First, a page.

I decided rather spontaneously to take a bit of a Twitter break to recharge after finishing Veda this year.  Because the break was something I decided to do five seconds before I did it, I hadn’t really thought about what, if anything, I’d learn from the whole experience but turns out there was a lot to learn.  So in no particular order, here’s what I learned from my brief break from Twitter:

Twitter has become my main resource for news: I felt out of touch with what was going on in the world when I wasn’t browsing through Twitter.  People would ask me ‘Have you heard about this?’ and I’d have no idea what they were talking about.  Usually, I know about breaking news as it happens, thanks to Twitter.  Resorting to traditional news sources made me feel like I was missing the whole picture and arriving late to the party.

I stay in touch with my friends and family via Twitter: Not only was I feeling out of touch with what was going on in the world, I was feeling out of touch with my friends.  I use it as my primary source for communication with a lot of people, online and offline.  I made much more use of Google Chat, tweeting and even phone calls and Skype, which wasn’t at all a bad thing.

Tweeting has become a habit: The first little while after I ditched Twitter, I would catch myself going to open the app.  Something would happen and I realised I’d written my tweet in my head even before I’d remembered that I was on a break.  Oops.

Twitter’s sometimes my sounding board: If I’m shopping for something, looking for a new book to read, a movie to watch or a product to try out, I often poll Twitter. I trust the opinions and suggestions of people I’ve connected with on Twitter more than reviews on company websites and even those third party review sites, because I know how easy it is to exaggerate and skew those reviews.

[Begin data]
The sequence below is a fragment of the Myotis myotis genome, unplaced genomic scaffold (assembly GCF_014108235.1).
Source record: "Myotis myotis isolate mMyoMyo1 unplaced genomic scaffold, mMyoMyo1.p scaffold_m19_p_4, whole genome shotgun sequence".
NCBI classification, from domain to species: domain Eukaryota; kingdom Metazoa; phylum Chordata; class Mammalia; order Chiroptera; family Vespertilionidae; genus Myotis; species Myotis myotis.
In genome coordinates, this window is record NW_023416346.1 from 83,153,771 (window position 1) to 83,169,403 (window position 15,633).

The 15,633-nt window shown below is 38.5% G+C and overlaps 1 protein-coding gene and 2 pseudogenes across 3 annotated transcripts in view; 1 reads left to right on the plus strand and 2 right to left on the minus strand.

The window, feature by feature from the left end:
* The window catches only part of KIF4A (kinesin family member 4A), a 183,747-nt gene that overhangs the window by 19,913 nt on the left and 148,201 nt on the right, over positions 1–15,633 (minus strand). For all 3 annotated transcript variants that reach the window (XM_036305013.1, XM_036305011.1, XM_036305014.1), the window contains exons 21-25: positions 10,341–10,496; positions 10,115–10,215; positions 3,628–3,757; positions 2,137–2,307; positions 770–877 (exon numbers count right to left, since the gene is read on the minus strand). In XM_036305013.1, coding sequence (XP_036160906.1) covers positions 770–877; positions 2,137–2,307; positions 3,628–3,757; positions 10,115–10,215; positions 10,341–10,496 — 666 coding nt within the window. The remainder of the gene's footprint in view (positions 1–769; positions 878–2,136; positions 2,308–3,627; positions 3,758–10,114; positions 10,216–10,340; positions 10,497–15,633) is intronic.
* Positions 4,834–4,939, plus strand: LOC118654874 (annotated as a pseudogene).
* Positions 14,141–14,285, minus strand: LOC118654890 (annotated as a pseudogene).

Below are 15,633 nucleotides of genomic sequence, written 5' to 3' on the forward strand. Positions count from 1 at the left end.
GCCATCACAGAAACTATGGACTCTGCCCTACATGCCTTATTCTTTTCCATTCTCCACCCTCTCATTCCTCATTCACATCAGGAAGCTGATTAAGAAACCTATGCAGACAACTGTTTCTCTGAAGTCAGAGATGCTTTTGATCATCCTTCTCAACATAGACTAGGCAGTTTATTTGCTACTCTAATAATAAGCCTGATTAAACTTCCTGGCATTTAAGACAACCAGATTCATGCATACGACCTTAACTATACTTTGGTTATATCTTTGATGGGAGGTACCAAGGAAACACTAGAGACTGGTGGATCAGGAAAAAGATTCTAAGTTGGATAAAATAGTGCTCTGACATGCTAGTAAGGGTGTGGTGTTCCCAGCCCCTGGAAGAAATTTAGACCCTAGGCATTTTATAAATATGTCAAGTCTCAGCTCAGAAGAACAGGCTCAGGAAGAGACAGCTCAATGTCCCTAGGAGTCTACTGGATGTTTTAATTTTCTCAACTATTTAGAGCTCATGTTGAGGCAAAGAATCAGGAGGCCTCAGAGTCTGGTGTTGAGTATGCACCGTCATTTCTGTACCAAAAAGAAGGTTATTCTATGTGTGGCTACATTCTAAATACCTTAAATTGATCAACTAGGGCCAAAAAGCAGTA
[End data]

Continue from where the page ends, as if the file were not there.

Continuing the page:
It’s become a creative expression copout: I found the more active I am on Twitter, the less likely I am to blog.  It’s quicker to tweet. And I’ve let it take place of planning and writing actual posts and it’s much easier to interact with people and have back and forth dialogue.  Oops again?

It can be a timesuck: I was a little surprised to find out how much time I actually spend browsing through Twitter.  And yes, I usually am multi-tasking when I’m browsing through it.  I check Twitter if I’m waiting to meet up with someone, for my kettle to boil, or in the morning before I drag myself out of bed.  But it can be a timesuck if I’m not careful.  It’s also an easy go-to if I’m procrastinating.  Oh, how I missed the procrastination potential…

I can live without it: I quit Twitter and lived to tell the tale.  That’s probably one of the more surprising things I learned from the experience.  It’s funny how we can feel anxious just thinking about separating ourselves from our social networks. I wasn’t sure it could be done.  I know I have a hard time being more than a foot away from my mobile.  But it’s okay to unplug every so often.  It might even be good for us.

 

What about you? Have you taken a break from, or permanently ditched a social network? What did you learn from that experience?

 

  • Candace/Sarcastic Bitter

    I find that it is a huge way of communicating with friends that live far away. However, I agree that it is a HUGE time suck. Plus, I tend to miss a lot while sleeping (my UK friends, or insomniacs), or while I am at work. And then I feel out of touch. I have been criticized for my constant use (tweeting and checking) while other people are around. My ex said “Are you going to pay attention to your company?”. Oops. Twitter just became a habit when I was alone.

    I agree that you can live without it. I might just do that one day.